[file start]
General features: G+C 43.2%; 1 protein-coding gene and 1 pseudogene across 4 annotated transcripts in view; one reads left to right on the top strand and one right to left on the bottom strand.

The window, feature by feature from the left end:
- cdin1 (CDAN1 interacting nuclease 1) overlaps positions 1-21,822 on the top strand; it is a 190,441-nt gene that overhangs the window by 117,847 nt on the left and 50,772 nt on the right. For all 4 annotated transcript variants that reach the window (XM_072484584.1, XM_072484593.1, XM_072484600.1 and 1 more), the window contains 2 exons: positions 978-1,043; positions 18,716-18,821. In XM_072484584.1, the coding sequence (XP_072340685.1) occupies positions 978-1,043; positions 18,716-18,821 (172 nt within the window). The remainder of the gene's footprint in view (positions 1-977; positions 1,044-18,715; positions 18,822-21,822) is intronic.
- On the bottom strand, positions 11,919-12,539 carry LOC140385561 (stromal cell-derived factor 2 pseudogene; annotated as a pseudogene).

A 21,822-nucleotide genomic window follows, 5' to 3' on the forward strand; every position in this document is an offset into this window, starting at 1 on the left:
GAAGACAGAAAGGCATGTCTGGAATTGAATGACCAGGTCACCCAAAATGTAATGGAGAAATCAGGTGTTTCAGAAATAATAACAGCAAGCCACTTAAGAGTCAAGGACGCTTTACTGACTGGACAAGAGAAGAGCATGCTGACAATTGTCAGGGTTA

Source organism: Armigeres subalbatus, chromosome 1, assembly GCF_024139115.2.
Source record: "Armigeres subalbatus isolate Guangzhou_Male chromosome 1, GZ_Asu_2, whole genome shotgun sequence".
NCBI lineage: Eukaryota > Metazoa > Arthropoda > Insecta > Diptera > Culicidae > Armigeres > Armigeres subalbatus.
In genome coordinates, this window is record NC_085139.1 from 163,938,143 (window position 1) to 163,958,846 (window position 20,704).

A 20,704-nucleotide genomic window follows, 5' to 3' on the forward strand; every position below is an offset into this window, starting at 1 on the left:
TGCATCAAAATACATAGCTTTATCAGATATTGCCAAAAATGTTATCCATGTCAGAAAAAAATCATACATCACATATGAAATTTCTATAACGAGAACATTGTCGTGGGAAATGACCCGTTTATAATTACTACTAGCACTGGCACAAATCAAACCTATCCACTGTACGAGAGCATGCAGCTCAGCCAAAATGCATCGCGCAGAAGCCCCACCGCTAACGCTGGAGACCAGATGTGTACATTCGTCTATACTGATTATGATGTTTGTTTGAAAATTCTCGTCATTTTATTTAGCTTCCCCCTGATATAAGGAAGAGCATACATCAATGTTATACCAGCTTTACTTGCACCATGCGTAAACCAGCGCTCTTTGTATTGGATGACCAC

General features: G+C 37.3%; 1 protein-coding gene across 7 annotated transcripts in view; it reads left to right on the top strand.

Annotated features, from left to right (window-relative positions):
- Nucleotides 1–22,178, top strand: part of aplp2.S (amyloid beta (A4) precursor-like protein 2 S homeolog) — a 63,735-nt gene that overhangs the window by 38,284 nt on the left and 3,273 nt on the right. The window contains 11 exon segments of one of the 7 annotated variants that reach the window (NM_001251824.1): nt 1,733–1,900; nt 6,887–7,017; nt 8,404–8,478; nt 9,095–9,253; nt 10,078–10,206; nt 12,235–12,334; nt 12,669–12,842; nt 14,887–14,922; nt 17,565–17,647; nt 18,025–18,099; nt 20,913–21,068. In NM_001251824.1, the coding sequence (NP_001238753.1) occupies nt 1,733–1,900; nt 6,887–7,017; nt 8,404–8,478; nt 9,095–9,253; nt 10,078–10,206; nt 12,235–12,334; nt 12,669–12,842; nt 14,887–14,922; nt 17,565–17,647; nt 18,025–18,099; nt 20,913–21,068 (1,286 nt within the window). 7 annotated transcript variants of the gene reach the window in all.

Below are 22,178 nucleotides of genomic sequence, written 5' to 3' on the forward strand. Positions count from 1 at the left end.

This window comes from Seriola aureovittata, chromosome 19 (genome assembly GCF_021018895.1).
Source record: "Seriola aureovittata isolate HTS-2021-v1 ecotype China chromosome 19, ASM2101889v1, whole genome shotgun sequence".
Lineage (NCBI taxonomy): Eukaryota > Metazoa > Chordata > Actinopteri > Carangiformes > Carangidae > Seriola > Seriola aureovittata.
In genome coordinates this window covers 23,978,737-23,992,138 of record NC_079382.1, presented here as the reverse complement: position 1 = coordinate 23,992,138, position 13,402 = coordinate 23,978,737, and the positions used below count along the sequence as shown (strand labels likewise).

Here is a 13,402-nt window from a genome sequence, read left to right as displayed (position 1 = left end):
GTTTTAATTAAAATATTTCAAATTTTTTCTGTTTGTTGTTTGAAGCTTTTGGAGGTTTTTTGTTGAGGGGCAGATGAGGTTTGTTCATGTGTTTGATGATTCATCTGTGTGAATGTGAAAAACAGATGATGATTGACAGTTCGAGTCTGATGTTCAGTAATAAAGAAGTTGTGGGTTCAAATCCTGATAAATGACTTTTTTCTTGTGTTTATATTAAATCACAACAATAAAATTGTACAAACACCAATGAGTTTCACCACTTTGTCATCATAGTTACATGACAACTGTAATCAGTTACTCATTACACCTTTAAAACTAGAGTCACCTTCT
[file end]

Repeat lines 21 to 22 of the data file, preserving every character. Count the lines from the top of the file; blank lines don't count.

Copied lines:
Here is a 13,402-nt window from a genome sequence, read left to right as displayed (position 1 = left end):
GTTTTAATTAAAATATTTCAAATTTTTTCTGTTTGTTGTTTGAAGCTTTTGGAGGTTTTTTGTTGAGGGGCAGATGAGGTTTGTTCATGTGTTTGATGATTCATCTGTGTGAATGTGAAAAACAGATGATGATTGACAGTTCGAGTCTGATGTTCAGTAATAAAGAAGTTGTGGGTTCAAATCCTGATAAATGACTTTTTTCTTGTGTTTATATTAAATCACAACAATAAAATTGTACAAACACCAATGAGTTTCACCACTTTGTCATCATAGTTACATGACAACTGTAATCAGTTACTCATTACACCTTTAAAACTAGAGTCACCTTCT